The Issues With the Minnesota Model, Part 3

By April 22, 2020 Commentary

Okay, so a brief recapitulation.  So far we have started the virus running through our population.  Everyone, over time, is going to move from Susceptible to Exposed to Infected.  Now what happens, what determines who goes where from Infected?  As discussed in Part 1, there are two intermediate buckets that some people (subject to that delta or detection rate term) go to:  Hospitalized or ICU.  And there are two final destinations, Recovered or Dead.  Some Infecteds go right to Recovered.   There are formulas that tell you what percent of Infected go to each of the intermediate buckets and what percent go right to Recovered.

Just as the average person spent 5 days in Exposed before moving to Infected, the average person spends 8 days in Infected before moving on.  Every day the model is running, some people are moving from Exposed to Infected, and every day some people are moving from Infected to Hospitalized, ICU or Recovered.  One regulator out of Infected is that 8 day period, which is based on data on how long it takes the average person to demonstrate the need to be Hospitalized or placed in ICU (again, this is from pretty untrustworthy China data, adjusted for global demographics).  The formula to determine how many go to the Hospitalized bucket is also based on hospitalization rates from, you guessed it, China.  The formula to determine how many people go to ICU is based on ICU admission rates, again from China.  So every day some number of people, based on these formulas, are moving out of Infected to Hospitalized or ICU.  The remainder of the Infecteds who would move on a given day, after those lucky souls who are sent to Hospitalized and ICU have been determined, go to Recovered.

But now our little delta, the detection rate comes into play.  We described in the first post that, to account for asymptomatic patients, every formula has the detection rate term which adjusts the number of people who would otherwise move to a bucket down by 25 percentage points, so that only 75% actually move.  As we said in that post, seems like a weird way to deal with this issue.  And as we noted before, while you would think that the 25% who are asymptomatic would go right to Recovered after their average 8 day sentence in Infected, they don’t, they disappear in essence, they have no destination. (Unless we are missing a formula, this appears to be what happens.  The other possibility, which would be worse, is that they end up staying in the Infected bucket, and therefore would be subject to resampling on future days. In that case they wouldn’t really be treated as asymptomatic.  It is just very strange.)

For those persons who did go to Hospitalized, the average stay is about 13 days, and as the paper says (although the formulas don’t) all these people end up going to Recovered.  For those persons who did go to ICU, the average stay is about 10 days.  The paper says this is until recovery, but some of the ICU group die, so it isn’t clear if the average length of stay includes those who die.  Disposition from the ICU is to either Recovered or Dead.  Mortality is based on China data, is age-specific and includes the comorbidity indicator in its calculation.   So now we have taken a group of people all the way through the model.  After being Exposed, the average person is going to spend between 13 and 26 days in various buckets before final disposition.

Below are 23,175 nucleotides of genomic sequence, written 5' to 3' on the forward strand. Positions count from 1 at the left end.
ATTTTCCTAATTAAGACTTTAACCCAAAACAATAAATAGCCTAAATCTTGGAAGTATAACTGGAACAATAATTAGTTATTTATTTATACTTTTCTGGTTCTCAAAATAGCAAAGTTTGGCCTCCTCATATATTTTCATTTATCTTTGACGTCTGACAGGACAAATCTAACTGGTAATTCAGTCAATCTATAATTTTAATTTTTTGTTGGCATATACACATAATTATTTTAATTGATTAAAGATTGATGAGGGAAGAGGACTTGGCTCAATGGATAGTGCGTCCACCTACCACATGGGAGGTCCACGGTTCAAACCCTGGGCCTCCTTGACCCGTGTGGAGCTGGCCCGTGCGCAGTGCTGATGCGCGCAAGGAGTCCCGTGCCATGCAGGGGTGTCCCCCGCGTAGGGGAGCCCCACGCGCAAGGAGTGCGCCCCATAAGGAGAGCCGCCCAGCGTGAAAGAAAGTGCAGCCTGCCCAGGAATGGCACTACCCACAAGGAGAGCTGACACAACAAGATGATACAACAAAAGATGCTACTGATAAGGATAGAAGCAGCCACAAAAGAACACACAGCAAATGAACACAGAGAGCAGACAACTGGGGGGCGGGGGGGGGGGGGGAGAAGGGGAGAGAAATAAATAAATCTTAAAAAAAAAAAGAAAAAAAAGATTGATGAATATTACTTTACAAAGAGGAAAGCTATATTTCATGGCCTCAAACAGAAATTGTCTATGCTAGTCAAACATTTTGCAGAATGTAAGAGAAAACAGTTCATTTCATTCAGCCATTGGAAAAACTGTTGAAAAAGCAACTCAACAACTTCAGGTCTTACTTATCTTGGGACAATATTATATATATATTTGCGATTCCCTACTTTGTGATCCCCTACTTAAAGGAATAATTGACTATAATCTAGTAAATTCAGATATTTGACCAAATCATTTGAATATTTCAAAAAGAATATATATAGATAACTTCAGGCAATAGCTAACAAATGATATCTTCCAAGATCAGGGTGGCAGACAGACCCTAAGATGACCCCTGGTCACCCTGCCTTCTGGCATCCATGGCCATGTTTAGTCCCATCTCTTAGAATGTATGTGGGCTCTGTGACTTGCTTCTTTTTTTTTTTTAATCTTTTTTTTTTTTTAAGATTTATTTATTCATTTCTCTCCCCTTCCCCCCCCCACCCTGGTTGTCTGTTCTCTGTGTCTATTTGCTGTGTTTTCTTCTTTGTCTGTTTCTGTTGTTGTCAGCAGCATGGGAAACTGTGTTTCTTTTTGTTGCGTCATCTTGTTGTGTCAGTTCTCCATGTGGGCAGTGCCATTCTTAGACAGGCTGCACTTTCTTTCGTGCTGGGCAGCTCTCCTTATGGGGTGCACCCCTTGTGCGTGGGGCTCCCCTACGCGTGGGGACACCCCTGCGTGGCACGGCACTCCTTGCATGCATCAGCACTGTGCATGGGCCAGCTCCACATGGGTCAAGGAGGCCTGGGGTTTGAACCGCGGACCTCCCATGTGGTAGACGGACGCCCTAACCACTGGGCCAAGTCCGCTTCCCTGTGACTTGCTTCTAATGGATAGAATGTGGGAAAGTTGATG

As the model runs day after day, it is taking the number of Susceptible people down.  We have all seen the images of the epidemic curves.  The number of Susceptibles is declining pretty rapidly at first, because people are having lots of contact with those nasty Infecteds and becoming Exposed, so the Exposed group is rising rapidly and the Infected group grows quickly.  But as time goes on, and the number of Susceptibles drops appreciably, there are simply far fewer opportunities for contacts between Infecteds and Susceptibles, and the movement into the Exposed bucket begins to slow and subsequently the movement into Infected.  In the absence of measures to slow the spread, a highly transmissible virus like this strain of coronavirus would burn through the population pretty quickly (the slide deck suggests this must be less than 20 weeks), and the epidemic would be over relatively soon, with only a residual low level of infections occurring.

If you make mitigation of spread attempts, the more strict and successful they are, the longer the epidemic is going to run.  And leaving aside the issue of health resources adequate to care for patients at any one time, you are going to end up with the same number of deaths.  So that is the hard choice, do you want this over quickly, with more acute pain, or do you want it to drag on indefinitely with a lower level but not pleasant level of pain.  And in terms of the harms from the mitigation measures, and they aren’t cost-free, the inverse pattern occurs.  You can have a brief period of low economic disruption, or you can have a long interval of high economic damage.  And there is some in-between, maybe we could figure that out like Sweden has.

A quick summary:

  1. the basic approach of the Minnesota model isn’t inappropriate, but the clinical flow isn’t optimal
  2. the data used for assumptions and parameters isn’t particularly trustworthy and should be updated
  3. current research would suggest that estimates of the number of undetected infections is far higher than the model assumes, which biases all results under the model upward.

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